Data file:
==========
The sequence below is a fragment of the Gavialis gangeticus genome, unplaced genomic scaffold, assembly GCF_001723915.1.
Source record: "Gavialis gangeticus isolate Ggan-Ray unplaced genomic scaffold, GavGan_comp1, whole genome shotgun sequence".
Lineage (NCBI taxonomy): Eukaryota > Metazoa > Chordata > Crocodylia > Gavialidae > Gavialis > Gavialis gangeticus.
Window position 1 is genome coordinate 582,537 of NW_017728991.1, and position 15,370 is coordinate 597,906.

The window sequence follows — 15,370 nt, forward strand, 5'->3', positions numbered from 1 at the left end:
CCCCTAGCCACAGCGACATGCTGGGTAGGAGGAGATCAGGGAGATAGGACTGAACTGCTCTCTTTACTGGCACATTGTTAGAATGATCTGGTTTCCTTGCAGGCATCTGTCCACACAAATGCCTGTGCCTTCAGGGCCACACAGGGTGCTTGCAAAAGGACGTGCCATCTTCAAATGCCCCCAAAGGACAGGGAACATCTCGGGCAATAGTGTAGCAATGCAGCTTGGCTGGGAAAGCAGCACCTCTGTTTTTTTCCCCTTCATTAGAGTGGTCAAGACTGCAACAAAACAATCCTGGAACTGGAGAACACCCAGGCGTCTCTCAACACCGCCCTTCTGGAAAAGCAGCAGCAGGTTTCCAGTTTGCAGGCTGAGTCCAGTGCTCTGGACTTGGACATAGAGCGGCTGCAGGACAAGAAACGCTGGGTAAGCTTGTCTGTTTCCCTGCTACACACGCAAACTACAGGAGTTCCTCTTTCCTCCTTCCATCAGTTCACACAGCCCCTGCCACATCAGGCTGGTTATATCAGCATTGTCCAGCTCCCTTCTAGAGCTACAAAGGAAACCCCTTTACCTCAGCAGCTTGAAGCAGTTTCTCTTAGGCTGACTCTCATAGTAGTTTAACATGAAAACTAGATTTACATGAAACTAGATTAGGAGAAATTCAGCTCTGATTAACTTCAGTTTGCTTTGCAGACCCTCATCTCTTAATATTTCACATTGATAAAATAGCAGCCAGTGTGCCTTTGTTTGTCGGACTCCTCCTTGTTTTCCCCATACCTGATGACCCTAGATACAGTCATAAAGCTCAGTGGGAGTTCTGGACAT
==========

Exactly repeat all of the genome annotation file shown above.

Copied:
The sequence below is a fragment of the Gavialis gangeticus genome, unplaced genomic scaffold, assembly GCF_001723915.1.
Source record: "Gavialis gangeticus isolate Ggan-Ray unplaced genomic scaffold, GavGan_comp1, whole genome shotgun sequence".
Lineage (NCBI taxonomy): Eukaryota > Metazoa > Chordata > Crocodylia > Gavialidae > Gavialis > Gavialis gangeticus.
Window position 1 is genome coordinate 582,537 of NW_017728991.1, and position 15,370 is coordinate 597,906.

The window sequence follows — 15,370 nt, forward strand, 5'->3', positions numbered from 1 at the left end:
CCCCTAGCCACAGCGACATGCTGGGTAGGAGGAGATCAGGGAGATAGGACTGAACTGCTCTCTTTACTGGCACATTGTTAGAATGATCTGGTTTCCTTGCAGGCATCTGTCCACACAAATGCCTGTGCCTTCAGGGCCACACAGGGTGCTTGCAAAAGGACGTGCCATCTTCAAATGCCCCCAAAGGACAGGGAACATCTCGGGCAATAGTGTAGCAATGCAGCTTGGCTGGGAAAGCAGCACCTCTGTTTTTTTCCCCTTCATTAGAGTGGTCAAGACTGCAACAAAACAATCCTGGAACTGGAGAACACCCAGGCGTCTCTCAACACCGCCCTTCTGGAAAAGCAGCAGCAGGTTTCCAGTTTGCAGGCTGAGTCCAGTGCTCTGGACTTGGACATAGAGCGGCTGCAGGACAAGAAACGCTGGGTAAGCTTGTCTGTTTCCCTGCTACACACGCAAACTACAGGAGTTCCTCTTTCCTCCTTCCATCAGTTCACACAGCCCCTGCCACATCAGGCTGGTTATATCAGCATTGTCCAGCTCCCTTCTAGAGCTACAAAGGAAACCCCTTTACCTCAGCAGCTTGAAGCAGTTTCTCTTAGGCTGACTCTCATAGTAGTTTAACATGAAAACTAGATTTACATGAAACTAGATTAGGAGAAATTCAGCTCTGATTAACTTCAGTTTGCTTTGCAGACCCTCATCTCTTAATATTTCACATTGATAAAATAGCAGCCAGTGTGCCTTTGTTTGTCGGACTCCTCCTTGTTTTCCCCATACCTGATGACCCTAGATACAGTCATAAAGCTCAGTGGGAGTTCTGGACAT